ShippingWatch

Maersk Supply to scrap every sixth vessel in the fleet

Jørn Madsen, CEO of Maersk Supply Service, expects to scrap at least half of the 20 vessels now being sold, he tells ShippingWatch. Regulations in the Danish International Ship Register mean that more vessels will be flagged outside of Denmark.

Photo: Maersk Drilling

For a long time, far more vessels have been supplying the offshore sector than were actually needed. In lieu of the prospects of the market never regaining balance on its own, Maersk Supply Service is now resorting to drastic measures and expects to scrap about every sixth ship in the fleet.

"We see a big difference between supply and demand in the market and this difference actually looks set to grow in the near future," says Maersk Supply Service CEO Jørn Madsen tells ShippingWatch.

"Our position has been that our older vessels, of which many are idled, can be our contribution to restoring balance in the market," he adds.

A total of 20 vessels in the Maersk Supply Service fleet of 56 ships will be sold over the next 18 months, which means that 400 jobs at sea will disappear. So far no deals have been signed with potential buyers, and it remains to be decided exactly which vessels will be divested.

"We are still working on the plan, and we're working on both sales and scrapping," Jørn Madsen says, adding that "the majority" will probably be scrapped.

Moving towards the project market

Maersk Supply Service currently has 13 vessels idled, and Jørn Madsen would go as far as to say that not all the idled ships will be sold. He also notes that the 20 vessels are exclusively platform supply vessels (PSV) and anchor handling tug supply vessels (AHTS). The plan is that none of the 20 vessels should compete in their current segments after being sold, and as an example of what the vessels can be used for, Jørn Madsen mentions the possibility of reconstructing the ships into floating power plants.

"e are operating a business and we can't just go around re-flagging vessels, because its a big task.

Jørn Madsen, CEO, Maersk Supply Service
With ten newbuildings underway, Jørn Madsen estimates that the fleet after divesting the 20 vessels "will then have the size that the fleet should have". Furthermore, the fleet's composition will be directed at a segment in which Jørn Madsen eyes more potential than in the supply segment.

"We will move further into the SSV market, which are project vessels, and that will help along the transition we talked about earlier, where we want to be in anchor handling and in the SSV market," he says.

Ship register limitations trigger out-flagging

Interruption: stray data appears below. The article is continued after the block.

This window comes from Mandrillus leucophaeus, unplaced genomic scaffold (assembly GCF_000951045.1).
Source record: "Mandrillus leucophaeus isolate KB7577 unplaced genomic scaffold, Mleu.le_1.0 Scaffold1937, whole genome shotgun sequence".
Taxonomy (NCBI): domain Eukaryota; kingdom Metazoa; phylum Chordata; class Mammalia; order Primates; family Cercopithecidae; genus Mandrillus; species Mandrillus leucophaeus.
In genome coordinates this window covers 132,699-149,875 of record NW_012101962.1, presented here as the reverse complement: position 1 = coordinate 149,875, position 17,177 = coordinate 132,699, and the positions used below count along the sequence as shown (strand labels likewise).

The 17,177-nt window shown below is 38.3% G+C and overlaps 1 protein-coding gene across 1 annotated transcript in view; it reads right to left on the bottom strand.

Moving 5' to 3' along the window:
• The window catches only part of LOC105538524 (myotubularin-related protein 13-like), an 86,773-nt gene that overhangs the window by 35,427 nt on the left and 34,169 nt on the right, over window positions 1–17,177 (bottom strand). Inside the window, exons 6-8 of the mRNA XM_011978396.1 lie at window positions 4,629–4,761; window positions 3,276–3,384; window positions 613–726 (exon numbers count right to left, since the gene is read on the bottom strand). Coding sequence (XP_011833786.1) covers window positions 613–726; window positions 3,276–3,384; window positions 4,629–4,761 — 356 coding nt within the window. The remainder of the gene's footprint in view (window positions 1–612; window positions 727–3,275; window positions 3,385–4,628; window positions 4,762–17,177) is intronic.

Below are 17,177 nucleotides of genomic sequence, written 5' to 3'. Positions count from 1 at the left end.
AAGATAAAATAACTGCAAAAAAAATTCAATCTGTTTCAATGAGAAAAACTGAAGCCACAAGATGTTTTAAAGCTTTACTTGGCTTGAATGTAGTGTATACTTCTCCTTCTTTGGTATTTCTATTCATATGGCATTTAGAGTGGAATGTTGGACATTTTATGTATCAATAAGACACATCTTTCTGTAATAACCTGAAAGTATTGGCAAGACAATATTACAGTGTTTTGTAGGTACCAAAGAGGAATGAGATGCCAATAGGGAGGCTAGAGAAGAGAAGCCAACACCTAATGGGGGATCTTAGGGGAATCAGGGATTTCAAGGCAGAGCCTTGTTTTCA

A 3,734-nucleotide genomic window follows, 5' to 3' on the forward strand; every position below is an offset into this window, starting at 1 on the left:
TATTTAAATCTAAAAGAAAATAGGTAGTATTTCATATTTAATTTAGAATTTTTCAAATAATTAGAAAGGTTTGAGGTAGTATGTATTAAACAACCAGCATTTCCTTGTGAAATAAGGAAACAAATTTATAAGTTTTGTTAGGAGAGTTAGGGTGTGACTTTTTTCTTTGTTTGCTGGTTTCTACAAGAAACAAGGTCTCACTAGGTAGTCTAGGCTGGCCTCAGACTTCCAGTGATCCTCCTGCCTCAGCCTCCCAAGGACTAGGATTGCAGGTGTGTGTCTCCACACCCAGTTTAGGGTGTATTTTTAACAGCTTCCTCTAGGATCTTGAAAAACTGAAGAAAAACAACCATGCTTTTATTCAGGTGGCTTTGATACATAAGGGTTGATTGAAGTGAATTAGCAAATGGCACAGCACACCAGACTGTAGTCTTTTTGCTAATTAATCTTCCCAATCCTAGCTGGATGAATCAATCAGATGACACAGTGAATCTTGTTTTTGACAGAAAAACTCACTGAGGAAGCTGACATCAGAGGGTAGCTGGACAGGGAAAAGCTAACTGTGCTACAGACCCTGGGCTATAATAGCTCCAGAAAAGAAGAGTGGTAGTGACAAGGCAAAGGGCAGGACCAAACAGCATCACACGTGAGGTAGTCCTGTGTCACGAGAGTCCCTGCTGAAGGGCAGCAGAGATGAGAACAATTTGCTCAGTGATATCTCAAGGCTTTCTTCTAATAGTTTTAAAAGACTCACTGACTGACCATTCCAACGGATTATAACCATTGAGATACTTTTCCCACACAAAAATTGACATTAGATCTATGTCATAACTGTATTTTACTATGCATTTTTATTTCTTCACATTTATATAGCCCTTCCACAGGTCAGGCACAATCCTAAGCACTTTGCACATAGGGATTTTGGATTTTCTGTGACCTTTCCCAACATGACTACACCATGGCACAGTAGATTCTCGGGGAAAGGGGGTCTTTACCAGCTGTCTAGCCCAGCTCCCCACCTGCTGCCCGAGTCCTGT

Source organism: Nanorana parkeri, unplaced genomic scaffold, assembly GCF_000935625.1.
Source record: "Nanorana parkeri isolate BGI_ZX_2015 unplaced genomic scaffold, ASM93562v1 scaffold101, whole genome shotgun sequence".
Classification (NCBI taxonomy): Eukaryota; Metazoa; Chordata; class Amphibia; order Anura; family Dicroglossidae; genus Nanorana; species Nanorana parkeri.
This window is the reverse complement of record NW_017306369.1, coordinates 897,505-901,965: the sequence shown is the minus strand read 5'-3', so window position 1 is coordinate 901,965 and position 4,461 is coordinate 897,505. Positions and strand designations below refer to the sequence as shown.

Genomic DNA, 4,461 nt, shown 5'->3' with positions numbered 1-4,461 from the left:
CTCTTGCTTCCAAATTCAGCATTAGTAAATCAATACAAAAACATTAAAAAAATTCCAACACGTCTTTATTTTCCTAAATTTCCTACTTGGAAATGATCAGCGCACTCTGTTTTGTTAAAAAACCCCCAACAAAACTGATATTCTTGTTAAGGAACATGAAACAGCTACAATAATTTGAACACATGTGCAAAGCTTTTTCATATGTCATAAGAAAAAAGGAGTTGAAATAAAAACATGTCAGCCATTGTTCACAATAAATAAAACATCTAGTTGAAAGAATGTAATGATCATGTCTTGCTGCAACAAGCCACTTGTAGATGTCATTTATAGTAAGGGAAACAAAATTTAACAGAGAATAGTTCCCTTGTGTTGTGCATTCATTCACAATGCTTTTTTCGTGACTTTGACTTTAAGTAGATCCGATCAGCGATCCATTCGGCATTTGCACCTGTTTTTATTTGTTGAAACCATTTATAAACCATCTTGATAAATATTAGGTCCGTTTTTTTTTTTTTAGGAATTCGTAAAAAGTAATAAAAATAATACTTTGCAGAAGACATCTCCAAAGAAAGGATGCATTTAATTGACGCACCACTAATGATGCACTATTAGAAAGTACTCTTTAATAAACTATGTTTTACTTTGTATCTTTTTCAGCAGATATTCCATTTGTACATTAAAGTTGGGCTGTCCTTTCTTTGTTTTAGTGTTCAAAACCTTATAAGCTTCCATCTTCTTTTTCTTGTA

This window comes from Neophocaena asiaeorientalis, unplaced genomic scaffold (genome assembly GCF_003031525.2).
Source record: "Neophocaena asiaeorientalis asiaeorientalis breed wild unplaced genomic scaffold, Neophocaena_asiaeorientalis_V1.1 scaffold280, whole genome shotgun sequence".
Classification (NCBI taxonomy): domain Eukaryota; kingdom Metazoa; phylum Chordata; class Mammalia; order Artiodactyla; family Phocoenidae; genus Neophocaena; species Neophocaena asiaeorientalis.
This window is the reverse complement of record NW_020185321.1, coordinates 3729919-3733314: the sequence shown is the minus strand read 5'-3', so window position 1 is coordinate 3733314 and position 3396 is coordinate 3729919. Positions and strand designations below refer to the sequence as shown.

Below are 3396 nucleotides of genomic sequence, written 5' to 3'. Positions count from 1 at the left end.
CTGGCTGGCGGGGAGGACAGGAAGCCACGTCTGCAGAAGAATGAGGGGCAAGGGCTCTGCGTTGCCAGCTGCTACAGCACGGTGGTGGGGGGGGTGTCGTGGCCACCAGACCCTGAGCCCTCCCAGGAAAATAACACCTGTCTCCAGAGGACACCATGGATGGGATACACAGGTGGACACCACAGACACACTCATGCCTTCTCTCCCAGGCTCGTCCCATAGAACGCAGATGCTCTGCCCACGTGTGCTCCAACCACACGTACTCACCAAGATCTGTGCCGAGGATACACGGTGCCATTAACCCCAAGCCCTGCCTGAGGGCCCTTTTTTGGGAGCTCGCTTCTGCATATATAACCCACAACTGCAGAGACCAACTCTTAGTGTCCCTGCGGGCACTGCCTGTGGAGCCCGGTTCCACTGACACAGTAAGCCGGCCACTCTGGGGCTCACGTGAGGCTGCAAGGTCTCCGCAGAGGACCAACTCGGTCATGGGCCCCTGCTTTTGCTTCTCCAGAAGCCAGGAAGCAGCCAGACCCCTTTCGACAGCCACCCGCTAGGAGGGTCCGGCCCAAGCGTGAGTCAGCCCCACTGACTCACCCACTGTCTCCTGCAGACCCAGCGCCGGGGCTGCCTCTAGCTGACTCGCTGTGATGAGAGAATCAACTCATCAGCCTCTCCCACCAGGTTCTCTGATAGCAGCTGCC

Consensus among stakeholders and observers of the offshore industry is that vessel scrapping is crucial in terms of restoring the balance on the market. However, this is easier said than done, as the sector is characterized by being very fragmented, and for a relatively small shipowner, it is a very big step to be the first to scrap a ship instead of holding out for recovery.

Additionally, there is very little money for shipowners to make on selling offshore vessels as scrap, as these vessel types, in spite of high newbuilding prices and unlike in segments including dry bulk, tanker, and container, do not contain significant value in steel.

At Maersk Supply Service, the divestment of 20 ships corresponds to one third of the current fleet. The carrier has also announced that four newbuildings will be flagged in the Isle of Man. Another five vessels, four of which are registered in the Danish International Ship Register (DIS) and one flagged in the Bahamas, will also in time be flagged in the Isle of Man.

According to Jørn Madsen, this is because the four Stingray newbuildings are the type that cannot be registered in DIS due to the structure of the current Danish framework conditions. British conditions are a better fit, and with the delivery of the vessels approaching, a decision had to be made, he explains.

"The four Stingrays can obtain a deal in the UK, which corresponds to DIS, and that is the main reason for flagging them there," he says, adding that the reason for re-flagging five vessels out of DIS to the UK is related to the flag on the newbuidlings.

"In a business context it made sense to move the five AHTS vessels with crank capacity to the UK at the same time, so that we have the whole project fleet together."

So that means that nine vessels will end up in the UK because four of your newbuildings cannot be flagged in DIS?

"Yes."

Is it too late if the Danish framework conditions are changed?

"You have to keep in mind that this is a major decision which involves a lot of people on the vessels. We wanted to flag them in DIS but we had to make a decision about this. And it's hard to say what will happen going forward."

The announcement from Maersk Supply Service gave rise to great concern at the union Dansk Metal's Maritime Division/ CO-Søfart (DMMA).

"At DMMA we are very concerned about the prospects for employment of Danish seafarers going forward. Not just at Maersk but in the whole offshore sector," says Ole Philipsen, chairman of the DMMA.

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